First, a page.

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Dyscalculia

Dyscalculia: What You’re Seeing in Your Middle-Schooler

By Amanda Morin

247Found this helpful

In middle school, your child may start showing more signs of dyscalculia—in math class and when doing everyday activities. Some of these symptoms may also be seen in kids with dyslexia, dyspraxia or executive functioning issues.

247Found this helpful
Dyscalculia: What You’re Seeing in Your Middle-Schooler

Middle-schoolers with dyscalculia may struggle with more than math. They could have a hard time making sense of maps and charts or doing things like making phone calls. Here’s what you might see.

Seems Afraid of Getting Lost
At home: Your child is hesitant to go places without you or to explore the neighborhood with
friends.
At school: Your child is anxious about moving from one classroom to another during the course of a regular school day.
The issue: Kids with dyscalculia might struggle with directions like left and right and with getting around in new places.
Avoids Everyday Use of Numbers
At home: Your child won’t make a phone call if it involves looking up the number.
At school: Your child tunes out during lessons that involve pie charts and graphs.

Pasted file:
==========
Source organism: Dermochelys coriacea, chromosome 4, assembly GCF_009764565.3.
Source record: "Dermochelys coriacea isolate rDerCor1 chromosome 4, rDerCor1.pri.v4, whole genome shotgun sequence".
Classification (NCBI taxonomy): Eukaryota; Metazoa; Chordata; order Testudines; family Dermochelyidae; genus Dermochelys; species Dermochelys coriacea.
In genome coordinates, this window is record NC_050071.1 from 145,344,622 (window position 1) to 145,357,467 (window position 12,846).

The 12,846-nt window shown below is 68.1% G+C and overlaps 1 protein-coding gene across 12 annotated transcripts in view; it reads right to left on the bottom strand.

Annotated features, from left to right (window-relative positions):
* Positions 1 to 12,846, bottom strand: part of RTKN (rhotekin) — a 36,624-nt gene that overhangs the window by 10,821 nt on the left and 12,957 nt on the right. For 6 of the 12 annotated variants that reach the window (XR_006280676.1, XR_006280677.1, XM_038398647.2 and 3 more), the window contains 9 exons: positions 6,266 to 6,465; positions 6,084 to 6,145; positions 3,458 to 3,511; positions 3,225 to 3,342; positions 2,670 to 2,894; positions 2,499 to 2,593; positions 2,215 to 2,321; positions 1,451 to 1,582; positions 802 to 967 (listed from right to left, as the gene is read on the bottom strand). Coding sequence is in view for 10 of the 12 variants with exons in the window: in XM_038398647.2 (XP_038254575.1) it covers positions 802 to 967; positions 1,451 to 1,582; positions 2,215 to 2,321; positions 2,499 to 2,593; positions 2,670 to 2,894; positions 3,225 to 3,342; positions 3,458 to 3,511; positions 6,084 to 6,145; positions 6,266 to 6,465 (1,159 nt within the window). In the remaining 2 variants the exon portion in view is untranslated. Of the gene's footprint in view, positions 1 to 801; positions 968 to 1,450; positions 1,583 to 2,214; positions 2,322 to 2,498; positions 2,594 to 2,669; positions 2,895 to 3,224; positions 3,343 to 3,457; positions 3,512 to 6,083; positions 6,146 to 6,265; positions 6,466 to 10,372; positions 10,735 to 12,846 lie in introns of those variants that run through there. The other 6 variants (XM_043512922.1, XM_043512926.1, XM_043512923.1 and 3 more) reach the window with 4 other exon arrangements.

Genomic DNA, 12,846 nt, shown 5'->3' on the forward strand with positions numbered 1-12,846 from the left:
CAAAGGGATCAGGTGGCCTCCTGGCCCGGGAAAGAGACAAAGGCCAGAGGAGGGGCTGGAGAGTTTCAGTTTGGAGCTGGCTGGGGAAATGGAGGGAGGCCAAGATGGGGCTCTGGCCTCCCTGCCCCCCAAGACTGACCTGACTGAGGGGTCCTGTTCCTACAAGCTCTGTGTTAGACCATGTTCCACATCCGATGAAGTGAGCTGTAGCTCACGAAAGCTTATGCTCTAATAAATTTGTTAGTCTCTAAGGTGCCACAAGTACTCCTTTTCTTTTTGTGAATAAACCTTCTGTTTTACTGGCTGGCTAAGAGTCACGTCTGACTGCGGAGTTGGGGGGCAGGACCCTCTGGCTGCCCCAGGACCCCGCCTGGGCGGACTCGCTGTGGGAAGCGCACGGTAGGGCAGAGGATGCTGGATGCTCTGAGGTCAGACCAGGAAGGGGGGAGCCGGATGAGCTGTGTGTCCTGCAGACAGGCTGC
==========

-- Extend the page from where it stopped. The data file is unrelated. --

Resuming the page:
The issue: Kids with dyscalculia may have a difficult time remembering numbers and making sense of picture representations
of numbers.
Is Often Running Late
At home: Your child won’t wear a watch.
At school: Your child needs to walk with a friend to get to class on time.
The issue: Kids with dyscalculia often have trouble reading clocks and gauging increments of time.
Makes Vague Comparisons
At home: Your child seems lost when asked if the crowd at this week’s basketball game was bigger than last week’s.
At school: Your child has trouble with word problems that compare one group of items to another.
The issue: Kids with dyscalculia can have language processing issues that make it hard to master words like more, less, greater or fewer.
Graphic of Dyscalculia: What you're seeing in your middle-schooler
Graphic of Dyscalculia: What you're seeing in your middle-schooler

About the Author

Portrait of Amanda Morin

Amanda Morin

A parent advocate and former teacher, Amanda Morin is the proud mom of kids with learning and attention issues and the author of The Everything Parent’s Guide to Special Education.

More by this author

Reviewed by Sheldon H. Horowitz, Ed.D. Dec 03, 2013 Dec 03, 2013

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